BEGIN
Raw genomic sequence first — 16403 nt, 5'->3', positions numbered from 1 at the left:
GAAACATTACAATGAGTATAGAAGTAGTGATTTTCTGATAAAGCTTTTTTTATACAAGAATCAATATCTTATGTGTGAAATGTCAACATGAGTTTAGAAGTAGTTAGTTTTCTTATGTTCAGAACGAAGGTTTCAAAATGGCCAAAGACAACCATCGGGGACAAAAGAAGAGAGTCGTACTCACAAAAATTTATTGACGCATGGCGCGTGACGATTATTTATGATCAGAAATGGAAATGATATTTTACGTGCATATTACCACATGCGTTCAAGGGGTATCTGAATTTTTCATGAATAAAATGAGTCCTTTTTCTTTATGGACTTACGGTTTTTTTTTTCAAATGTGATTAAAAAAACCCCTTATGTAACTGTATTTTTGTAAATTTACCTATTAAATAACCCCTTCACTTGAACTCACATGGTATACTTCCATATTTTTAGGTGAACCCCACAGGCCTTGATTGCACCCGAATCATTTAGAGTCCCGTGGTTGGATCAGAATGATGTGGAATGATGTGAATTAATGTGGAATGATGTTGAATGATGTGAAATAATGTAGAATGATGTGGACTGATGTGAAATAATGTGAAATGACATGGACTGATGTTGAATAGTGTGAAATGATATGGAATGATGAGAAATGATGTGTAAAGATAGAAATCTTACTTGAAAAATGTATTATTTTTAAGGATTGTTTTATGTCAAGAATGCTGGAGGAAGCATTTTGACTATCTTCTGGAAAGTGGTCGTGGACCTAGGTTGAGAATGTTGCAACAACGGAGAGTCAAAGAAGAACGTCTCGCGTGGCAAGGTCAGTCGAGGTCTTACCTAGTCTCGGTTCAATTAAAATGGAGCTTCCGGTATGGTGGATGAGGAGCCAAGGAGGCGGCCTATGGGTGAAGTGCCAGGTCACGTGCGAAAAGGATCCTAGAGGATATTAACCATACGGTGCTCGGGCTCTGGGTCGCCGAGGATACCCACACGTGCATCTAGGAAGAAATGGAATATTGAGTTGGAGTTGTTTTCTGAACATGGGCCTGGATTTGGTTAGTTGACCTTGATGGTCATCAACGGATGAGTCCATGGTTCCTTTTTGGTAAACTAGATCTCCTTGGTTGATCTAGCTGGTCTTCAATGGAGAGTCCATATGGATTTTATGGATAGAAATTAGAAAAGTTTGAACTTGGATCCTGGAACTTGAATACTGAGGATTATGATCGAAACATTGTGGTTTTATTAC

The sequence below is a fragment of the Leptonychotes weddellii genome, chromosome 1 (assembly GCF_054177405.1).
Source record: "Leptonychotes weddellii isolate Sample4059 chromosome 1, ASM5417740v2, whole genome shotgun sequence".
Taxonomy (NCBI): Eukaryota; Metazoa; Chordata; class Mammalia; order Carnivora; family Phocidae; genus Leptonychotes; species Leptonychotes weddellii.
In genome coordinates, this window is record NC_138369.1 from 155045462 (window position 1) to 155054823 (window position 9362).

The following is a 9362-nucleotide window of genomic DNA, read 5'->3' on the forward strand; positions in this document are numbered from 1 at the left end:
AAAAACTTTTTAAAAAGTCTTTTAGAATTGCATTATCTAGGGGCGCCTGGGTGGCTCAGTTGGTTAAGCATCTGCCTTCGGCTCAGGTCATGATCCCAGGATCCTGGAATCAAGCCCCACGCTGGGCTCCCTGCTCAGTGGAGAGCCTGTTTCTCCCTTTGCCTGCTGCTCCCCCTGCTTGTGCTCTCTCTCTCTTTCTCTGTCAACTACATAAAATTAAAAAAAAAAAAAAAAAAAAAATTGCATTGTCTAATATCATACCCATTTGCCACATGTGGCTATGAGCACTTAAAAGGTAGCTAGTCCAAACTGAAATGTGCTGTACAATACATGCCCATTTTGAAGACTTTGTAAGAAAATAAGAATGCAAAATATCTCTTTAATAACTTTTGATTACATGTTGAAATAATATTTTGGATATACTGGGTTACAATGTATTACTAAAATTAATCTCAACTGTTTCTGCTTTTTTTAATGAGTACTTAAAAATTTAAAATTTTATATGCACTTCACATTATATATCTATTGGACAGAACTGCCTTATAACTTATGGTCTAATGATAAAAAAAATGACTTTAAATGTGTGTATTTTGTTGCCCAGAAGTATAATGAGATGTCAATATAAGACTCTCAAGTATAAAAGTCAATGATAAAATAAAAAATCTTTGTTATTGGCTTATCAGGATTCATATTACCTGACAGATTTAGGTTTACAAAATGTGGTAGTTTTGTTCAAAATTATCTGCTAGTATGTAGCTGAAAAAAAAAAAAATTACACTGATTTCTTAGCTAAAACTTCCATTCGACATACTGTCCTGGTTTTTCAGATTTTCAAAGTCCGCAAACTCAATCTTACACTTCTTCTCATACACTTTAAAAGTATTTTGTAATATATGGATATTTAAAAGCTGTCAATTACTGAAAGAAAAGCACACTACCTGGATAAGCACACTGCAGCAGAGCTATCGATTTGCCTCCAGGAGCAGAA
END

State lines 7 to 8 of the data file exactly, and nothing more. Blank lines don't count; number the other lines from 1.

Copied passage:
The following is a 9362-nucleotide window of genomic DNA, read 5'->3' on the forward strand; positions in this document are numbered from 1 at the left end:
AAAAACTTTTTAAAAAGTCTTTTAGAATTGCATTATCTAGGGGCGCCTGGGTGGCTCAGTTGGTTAAGCATCTGCCTTCGGCTCAGGTCATGATCCCAGGATCCTGGAATCAAGCCCCACGCTGGGCTCCCTGCTCAGTGGAGAGCCTGTTTCTCCCTTTGCCTGCTGCTCCCCCTGCTTGTGCTCTCTCTCTCTTTCTCTGTCAACTACATAAAATTAAAAAAAAAAAAAAAAAAAAAATTGCATTGTCTAATATCATACCCATTTGCCACATGTGGCTATGAGCACTTAAAAGGTAGCTAGTCCAAACTGAAATGTGCTGTACAATACATGCCCATTTTGAAGACTTTGTAAGAAAATAAGAATGCAAAATATCTCTTTAATAACTTTTGATTACATGTTGAAATAATATTTTGGATATACTGGGTTACAATGTATTACTAAAATTAATCTCAACTGTTTCTGCTTTTTTTAATGAGTACTTAAAAATTTAAAATTTTATATGCACTTCACATTATATATCTATTGGACAGAACTGCCTTATAACTTATGGTCTAATGATAAAAAAAATGACTTTAAATGTGTGTATTTTGTTGCCCAGAAGTATAATGAGATGTCAATATAAGACTCTCAAGTATAAAAGTCAATGATAAAATAAAAAATCTTTGTTATTGGCTTATCAGGATTCATATTACCTGACAGATTTAGGTTTACAAAATGTGGTAGTTTTGTTCAAAATTATCTGCTAGTATGTAGCTGAAAAAAAAAAAAATTACACTGATTTCTTAGCTAAAACTTCCATTCGACATACTGTCCTGGTTTTTCAGATTTTCAAAGTCCGCAAACTCAATCTTACACTTCTTCTCATACACTTTAAAAGTATTTTGTAATATATGGATATTTAAAAGCTGTCAATTACTGAAAGAAAAGCACACTACCTGGATAAGCACACTGCAGCAGAGCTATCGATTTGCCTCCAGGAGCAGAA